British Prime Minister Gordon Brown defended his reputation for sound economic management on Monday in the face of mounting criticism over his decision to nationalize ailing bank Northern Rock Plc. Rock needs EU okay to operate, shrinkage likely.
Brown, who helped transform the Labor Party in the 1990s by ditching an attachment to state ownership, has been accused of dithering in a five-month crisis in which the government lent around £25 billion ($49 billion) to keep Northern Rock afloat, while it cast around for private bidders. “We did the right thing, at the right time for the right reasons,” Brown told a news conference. “We have contained the problems. It has not spread across to the rest of the economy.” The government, which rejected two private sector-led bids for the bank this weekend, announced legislation allowing it to take over Britain’s fifth-largest mortgage bank. “It was right to look at all the options available to us,” Brown said, dismissing questions over why he took months to come to a decision. “We have lost nothing in doing so.”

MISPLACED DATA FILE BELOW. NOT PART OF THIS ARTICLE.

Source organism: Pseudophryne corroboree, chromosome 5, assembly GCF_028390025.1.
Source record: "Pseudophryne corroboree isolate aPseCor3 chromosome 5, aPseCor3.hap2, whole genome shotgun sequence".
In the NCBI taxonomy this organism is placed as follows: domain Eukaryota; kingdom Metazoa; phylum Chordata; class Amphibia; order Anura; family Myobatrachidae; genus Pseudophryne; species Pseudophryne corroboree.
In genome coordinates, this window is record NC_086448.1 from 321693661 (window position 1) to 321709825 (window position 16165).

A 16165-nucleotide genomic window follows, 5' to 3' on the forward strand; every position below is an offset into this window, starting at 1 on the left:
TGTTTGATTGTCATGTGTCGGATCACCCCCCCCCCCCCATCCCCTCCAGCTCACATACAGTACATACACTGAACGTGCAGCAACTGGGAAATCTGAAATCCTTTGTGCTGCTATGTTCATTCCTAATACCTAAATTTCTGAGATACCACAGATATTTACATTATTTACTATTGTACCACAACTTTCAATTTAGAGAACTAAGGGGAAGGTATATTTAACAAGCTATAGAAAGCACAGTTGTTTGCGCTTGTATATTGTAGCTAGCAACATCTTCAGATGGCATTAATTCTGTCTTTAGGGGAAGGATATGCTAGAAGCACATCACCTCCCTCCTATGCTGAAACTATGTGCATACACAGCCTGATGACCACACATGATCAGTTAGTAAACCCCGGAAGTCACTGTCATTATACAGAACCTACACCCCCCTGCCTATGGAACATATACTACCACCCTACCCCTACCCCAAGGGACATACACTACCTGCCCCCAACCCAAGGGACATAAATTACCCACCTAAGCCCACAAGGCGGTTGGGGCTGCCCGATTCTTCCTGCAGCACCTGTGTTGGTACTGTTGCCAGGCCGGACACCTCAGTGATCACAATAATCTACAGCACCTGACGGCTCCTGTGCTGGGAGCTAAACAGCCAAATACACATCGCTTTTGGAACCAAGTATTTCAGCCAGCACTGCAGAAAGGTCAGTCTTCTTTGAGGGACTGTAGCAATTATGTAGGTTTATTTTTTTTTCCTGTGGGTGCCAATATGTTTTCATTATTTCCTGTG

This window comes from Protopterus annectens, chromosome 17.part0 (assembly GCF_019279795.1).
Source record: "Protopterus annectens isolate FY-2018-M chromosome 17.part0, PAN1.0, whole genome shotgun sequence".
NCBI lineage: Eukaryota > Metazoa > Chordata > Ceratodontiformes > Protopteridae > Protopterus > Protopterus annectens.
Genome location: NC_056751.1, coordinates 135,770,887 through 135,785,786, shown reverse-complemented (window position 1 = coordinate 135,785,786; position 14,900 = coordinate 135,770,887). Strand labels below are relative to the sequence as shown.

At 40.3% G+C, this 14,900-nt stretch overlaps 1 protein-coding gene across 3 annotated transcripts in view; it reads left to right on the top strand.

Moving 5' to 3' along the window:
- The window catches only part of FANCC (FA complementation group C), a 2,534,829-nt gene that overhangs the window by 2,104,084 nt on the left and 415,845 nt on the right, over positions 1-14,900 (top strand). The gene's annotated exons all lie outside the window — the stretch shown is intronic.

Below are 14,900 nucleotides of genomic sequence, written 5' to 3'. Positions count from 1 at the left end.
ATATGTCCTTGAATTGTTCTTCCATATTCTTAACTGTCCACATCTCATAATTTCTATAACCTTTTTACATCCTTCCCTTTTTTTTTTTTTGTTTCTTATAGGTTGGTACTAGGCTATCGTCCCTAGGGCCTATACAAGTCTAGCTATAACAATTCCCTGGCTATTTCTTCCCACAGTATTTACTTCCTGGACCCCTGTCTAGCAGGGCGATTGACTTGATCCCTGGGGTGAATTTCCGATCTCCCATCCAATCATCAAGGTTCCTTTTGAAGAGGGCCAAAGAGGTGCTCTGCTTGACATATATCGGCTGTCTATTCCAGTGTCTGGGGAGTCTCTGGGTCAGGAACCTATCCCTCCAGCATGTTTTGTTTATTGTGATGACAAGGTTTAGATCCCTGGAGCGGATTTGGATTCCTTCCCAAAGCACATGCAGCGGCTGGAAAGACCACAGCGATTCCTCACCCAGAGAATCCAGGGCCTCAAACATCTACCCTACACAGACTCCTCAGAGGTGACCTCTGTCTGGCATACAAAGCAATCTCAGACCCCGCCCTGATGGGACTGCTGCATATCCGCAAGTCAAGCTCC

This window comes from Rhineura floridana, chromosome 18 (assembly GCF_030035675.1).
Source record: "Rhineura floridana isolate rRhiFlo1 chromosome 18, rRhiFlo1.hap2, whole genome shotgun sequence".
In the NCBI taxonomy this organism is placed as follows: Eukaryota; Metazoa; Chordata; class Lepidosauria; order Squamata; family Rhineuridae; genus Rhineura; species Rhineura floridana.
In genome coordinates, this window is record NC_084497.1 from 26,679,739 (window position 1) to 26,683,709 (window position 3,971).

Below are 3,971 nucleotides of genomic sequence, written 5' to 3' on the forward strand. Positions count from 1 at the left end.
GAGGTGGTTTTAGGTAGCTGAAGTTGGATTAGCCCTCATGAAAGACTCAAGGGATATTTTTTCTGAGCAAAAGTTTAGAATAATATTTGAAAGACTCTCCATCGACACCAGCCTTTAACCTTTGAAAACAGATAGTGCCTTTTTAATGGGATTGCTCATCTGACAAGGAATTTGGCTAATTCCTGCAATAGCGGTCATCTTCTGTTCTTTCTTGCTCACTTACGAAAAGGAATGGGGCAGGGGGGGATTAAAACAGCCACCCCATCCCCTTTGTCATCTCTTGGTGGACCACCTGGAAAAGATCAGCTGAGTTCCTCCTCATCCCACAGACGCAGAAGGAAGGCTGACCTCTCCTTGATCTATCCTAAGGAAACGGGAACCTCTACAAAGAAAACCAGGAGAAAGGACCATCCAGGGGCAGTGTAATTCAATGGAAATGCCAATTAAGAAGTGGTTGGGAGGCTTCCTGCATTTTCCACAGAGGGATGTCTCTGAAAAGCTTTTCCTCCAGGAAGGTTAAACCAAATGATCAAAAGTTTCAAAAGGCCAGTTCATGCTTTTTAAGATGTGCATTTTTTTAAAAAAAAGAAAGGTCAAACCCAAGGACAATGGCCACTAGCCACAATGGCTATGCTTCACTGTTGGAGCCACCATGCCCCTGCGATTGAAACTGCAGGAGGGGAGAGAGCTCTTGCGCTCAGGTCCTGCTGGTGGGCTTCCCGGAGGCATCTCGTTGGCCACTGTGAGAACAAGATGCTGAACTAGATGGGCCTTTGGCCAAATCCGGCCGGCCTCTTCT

The government has consistently said the nationalization -- the first in Britain since engine-maker Rolls-Royce was brought under public ownership in 1971 by the then ruling Conservatives -- would be only temporary. But the government declined to comment on Monday on how long public ownership could last. “We can’t have a timetable when we’re talking about the return of better market conditions as a first step,” Brown said. Even a temporary state role, however, will carry political and financial risks for a government already tarnished by the debacle, linking its fate to a shrinking mortgage bank at a turbulent time for Britain’s housing market, with home repossessions, bad loans and job cuts all likely to increase. Both Brown and finance minister Alistair Darling said the bank would be run at arms’ length and on a commercial basis.